My writing has been undergoing a transition this past year, and I must admit, I’ve been struggling with my present work in progress. I’ve outlined it, I’ve written character profiles. I’ve done tons of research on the topics within. I’ve actually started the blasted thing over—from page one—three times now. I’ve even considered putting it aside and starting something new . . .
But I’m not a quitter. Plus, I’ve invested almost a year on this novel, and I refuse to have let all that time and effort go to waste.
So, what’s the problem? I’m switching genres. Well, not drastically—this novel will still have a supernatural element. But I’m reaching beyond the label of supernatural romantic suspense and trying for something a little more mainstream. Something that may or may not have the love story as the main focus.
Yikes. It’s like standing on the edge of a very deep pool–an abandoned one–and having forgotten how to swim.
This morning I did an Internet search: Switching Genres. It didn’t take long to discover I’m not the only one who’s gone through this. I also uncovered a treasure trove of advice and guidance.
One article by author Juliet Blackwell (who happens to be a favorite of mine) was published in Writer’s Digest in 2015. Ms. Blackwell describes her challenges when she decided to leave her trademark genre—mystery—to write the standalone mainstream novel, The Paris Key. Here are some takeaways I found particularly useful.
1. Just because it’s not strictly a “mystery,” you still have to drop clues to keep the story moving forward. That’s the key to keeping any novel properly paced: drop clues about what may or may not happen next. Leave the reader wondering what’s on the next page.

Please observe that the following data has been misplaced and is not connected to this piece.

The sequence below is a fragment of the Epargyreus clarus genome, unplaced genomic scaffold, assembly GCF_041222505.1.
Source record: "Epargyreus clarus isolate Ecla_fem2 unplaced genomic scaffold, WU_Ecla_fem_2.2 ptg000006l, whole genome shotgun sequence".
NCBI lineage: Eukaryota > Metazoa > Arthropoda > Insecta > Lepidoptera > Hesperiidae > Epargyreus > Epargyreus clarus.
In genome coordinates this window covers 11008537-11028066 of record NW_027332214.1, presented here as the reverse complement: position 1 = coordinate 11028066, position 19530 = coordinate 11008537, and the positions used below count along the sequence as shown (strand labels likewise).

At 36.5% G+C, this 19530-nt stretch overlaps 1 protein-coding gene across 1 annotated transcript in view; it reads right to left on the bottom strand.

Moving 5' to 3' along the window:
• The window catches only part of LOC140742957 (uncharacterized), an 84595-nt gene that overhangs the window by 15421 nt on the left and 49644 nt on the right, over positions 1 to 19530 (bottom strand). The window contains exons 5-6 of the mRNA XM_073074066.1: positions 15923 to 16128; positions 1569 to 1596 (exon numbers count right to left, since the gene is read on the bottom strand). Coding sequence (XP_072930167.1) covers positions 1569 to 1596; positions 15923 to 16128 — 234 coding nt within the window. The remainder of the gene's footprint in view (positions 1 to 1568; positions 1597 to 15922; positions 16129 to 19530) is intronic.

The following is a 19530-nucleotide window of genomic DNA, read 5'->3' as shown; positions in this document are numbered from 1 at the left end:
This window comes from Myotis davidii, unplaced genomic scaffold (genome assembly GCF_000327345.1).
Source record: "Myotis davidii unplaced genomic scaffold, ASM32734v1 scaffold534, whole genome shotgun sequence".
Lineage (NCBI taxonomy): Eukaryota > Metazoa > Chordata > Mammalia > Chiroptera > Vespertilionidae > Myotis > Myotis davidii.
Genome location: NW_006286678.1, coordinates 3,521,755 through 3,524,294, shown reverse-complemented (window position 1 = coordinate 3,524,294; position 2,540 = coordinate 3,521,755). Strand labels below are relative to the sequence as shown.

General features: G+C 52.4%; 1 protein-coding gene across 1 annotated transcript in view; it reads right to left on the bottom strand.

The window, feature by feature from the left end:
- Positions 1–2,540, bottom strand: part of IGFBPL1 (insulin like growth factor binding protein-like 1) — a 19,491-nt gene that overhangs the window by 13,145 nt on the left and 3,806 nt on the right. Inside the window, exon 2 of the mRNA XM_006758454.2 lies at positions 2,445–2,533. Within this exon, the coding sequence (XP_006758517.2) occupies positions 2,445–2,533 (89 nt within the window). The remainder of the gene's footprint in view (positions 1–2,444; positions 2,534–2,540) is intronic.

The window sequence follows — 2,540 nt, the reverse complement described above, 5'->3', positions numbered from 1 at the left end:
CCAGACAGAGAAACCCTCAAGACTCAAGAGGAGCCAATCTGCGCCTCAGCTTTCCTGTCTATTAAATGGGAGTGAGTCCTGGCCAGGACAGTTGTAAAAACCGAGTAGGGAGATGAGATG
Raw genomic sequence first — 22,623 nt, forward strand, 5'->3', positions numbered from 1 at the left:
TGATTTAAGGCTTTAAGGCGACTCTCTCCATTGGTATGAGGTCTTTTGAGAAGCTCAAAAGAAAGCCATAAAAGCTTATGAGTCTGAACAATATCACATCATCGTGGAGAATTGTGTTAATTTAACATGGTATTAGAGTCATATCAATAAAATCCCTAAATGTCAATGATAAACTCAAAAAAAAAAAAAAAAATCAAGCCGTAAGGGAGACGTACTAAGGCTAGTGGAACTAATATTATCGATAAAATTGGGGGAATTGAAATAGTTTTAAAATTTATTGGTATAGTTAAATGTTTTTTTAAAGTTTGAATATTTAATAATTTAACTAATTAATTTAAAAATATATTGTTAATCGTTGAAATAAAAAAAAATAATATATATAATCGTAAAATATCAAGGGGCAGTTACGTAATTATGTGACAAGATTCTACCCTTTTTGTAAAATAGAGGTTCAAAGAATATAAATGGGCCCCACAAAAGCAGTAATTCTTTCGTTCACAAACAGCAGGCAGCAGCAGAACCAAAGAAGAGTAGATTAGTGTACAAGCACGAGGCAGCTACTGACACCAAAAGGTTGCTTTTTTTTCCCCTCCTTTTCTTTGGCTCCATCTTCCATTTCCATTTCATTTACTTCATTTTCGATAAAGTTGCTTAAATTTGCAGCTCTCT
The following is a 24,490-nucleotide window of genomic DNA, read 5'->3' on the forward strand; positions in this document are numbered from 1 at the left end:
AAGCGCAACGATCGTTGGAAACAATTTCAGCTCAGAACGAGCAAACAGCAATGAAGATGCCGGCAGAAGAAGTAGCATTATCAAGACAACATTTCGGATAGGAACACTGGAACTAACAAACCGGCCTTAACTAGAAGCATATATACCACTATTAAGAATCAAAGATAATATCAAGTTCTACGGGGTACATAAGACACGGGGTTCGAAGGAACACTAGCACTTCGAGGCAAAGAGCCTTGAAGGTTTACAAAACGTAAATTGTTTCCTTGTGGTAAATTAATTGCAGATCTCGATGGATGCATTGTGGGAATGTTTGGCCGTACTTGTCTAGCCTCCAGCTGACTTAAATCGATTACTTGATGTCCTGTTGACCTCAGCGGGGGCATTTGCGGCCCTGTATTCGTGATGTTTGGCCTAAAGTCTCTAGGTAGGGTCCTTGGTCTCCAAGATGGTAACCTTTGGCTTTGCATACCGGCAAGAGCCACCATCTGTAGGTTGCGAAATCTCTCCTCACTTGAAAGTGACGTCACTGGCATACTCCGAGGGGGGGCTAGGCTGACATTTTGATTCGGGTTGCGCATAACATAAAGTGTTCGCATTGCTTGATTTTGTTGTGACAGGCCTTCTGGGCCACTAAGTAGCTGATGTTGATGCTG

2. Even though the stakes may not be as high in a mainstream novel, there should still be a ratcheting up of the drama as the story unfolds.
3. Setting is everything! This is particularly meaningful for me because I love the settings in my novels—they become characters in their own right. In mainstream novels, settings play a bigger role than in some other genres. (Yay! I don’t have to worry about over-describing my settings anymore. Well, maybe not as much.)
4. The structure, or bones of the story are not as uniform in mainstream as in genre fiction. In other words, the author has more flexibility to develop the story at their own pace. As Ms. Blackwell states: “In mainstream novels the story is allowed—required, even—to meander a bit, giving the reader a chance to explore the minds of the characters and to dwell in an alternate reality.” It’s all about the arc of the main character, so the pace is not as intense. In short, the reader really gets a chance to get inside the character’s head, and to live in his or her world.
Thank you, Juliet Blackwell! You have just addressed just about every stumbling block I’ve encountered in trying to eke this story out of my fevered brain. You’ve given me permission to write it as I felt it should be written, and not according to the pattern to which I’d become accustomed.
Like I said before, I love the Internet. 🙂